Category: baby name Maeve
The merry month of May has arrived and you just might be shopping for a name for your May baby girl. How about choosing a baby name that incorporates the pretty sound of the month of May itself? One way would be to take the vintage smoosh route, with something like Annamae or Ellamae or Maybeth, but we think–Ismay being one charming exception)– a more straightforward choice would be better. Here, an overview of May baby names for girls.
May and Mae—Yes, they sound identical, and share a sweet faded yet fresh flowery feel, but there are some slight—almost indefinable—differences in tone. May started as one of the innumerable pet forms of Mary and Margaret, as well as a springtime month name along with April and June. She’s represented in classic American lit by May Bartram in Henry James’s The Beast in the Jungle and May Welland in Edith Wharton’s The Age of Innocence. Actresses Emily Morton and Madeline Stowe named their daughters May, and Eric Clapton, Molly Sims and Jodie Sweetin used it in middle place for theirs. May ranked as high on the list as Number 57 in the 1880s; it’s now 228 on Nameberry.
You might know the Irish poet William Butler Yeats (it rhymes with Gates, not Keats) from his much-loved poems like The Lake Isle of Innisfree, possibly the most peaceful poem ever written, or memorable lines like “tread softly, because you tread on my dreams.”
One thing (among many) Yeats is remembered for is his retelling of Irish myths and legends. He helped to introduce characters from ancient literature – and their names – to the English-speaking world. Today we take it for granted that it’s easy to access Irish culture – like stories, music, and of course names – but that wasn’t always the case.
By Linda Rosenkrantz
M names for girls have been going through a kind of hiatus, with only two appearances in the current Top 50—Mia and Madison. That’s a far cry from the 00s, when there were six, and the 80s, when there were seven (Misty!).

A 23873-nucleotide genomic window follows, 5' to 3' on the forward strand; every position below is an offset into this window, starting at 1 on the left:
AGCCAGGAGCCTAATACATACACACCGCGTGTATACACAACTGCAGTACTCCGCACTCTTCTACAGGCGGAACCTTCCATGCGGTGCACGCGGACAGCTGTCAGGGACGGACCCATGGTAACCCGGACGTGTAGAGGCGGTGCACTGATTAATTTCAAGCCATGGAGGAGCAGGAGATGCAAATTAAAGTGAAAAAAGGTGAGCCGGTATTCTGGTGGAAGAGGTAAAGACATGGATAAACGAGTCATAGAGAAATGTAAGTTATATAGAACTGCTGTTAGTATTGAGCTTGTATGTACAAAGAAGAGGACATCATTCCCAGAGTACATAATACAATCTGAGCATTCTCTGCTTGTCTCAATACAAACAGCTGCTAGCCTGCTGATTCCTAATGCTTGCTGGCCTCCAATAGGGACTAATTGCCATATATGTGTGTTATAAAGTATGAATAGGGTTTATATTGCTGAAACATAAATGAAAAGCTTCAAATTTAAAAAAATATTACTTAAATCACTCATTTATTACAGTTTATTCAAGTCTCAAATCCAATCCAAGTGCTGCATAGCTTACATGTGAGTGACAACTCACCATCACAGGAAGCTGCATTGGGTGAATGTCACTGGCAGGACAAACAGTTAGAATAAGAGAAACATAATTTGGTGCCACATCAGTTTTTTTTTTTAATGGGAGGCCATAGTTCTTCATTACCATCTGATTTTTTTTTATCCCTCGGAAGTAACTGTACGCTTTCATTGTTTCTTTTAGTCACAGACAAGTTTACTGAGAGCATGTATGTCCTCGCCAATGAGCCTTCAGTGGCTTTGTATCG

So I think we’re ripe for an M-girl uprising, simply because there are such gorgeous choices waiting in the wings! Here are 15 of the very best, including a pair of offbeat florals and some sweet vintage nicknames.
Today being the first day of the merry month of May, why not consider a name that starts with that upbeat, springlike syllable for your baby born this month? Here are the most likely May names suspects.
MABEL –When Bruce Willis, who, with then-wife Demi Moore, was one of the original creative baby namers with older daughters Rumer, Scout and Tallulah, recently named his baby girl Mabel Ray, he brought this vintage Victorian charmer further into the modern world orbit. It had already been used by Chad Lowe, Nenah Cherry and Dermot Mulroney, as well as for the sitcom baby on Mad About You. Mabel—originally a short form of Amabel—could well join other ascending sassy showgirl names like Ruby and Sadie. Maybelle is rarely heard outside Nashville.
MACY—Macy entered the popularity list in 1990—almost a decade after it had been noticed on the soap opera The Bold and the Beautiful—and has been well used ever since, a much more modern sounding replacement for the dated Tracy and Stacy, and more solid than the lacy Lacey. Apart from the department store chain, the most noted bearer of the name, singer Macy Gray, was born Natalie McIntyre; Carmela Soprano/Nurse Jackie Edie Falco named her daughter Macy.
That’s what the British press is reporting, following the birth of little Astala Cohen-Geldof. He wouldn’t be the first grandparent let down by a name reveal, but he’s unlikely to garner much sympathy. His daughters’ names have long stayed near the top of the wacky celebrity baby name rankings, right up there with Dweezil and Moon Unit.
From pop culture to academia, this week the thinkers at the University of Pennsylvania’s Wharton School revealed new research on how names catch on. Their theory is that it is all about the sounds in oft-repeated names. The study brings some analytical rigor to name enthusiasts’ observations that Madison paved the way for Addison.
There’s more to it, of course, but if our ideas about attractive and appropriate names are swayed by cultural influences we don’t control, then there will always be an awful lot of confused grandparents, just like Bob.
This week’s nine newsiest baby name list is all about the next generation: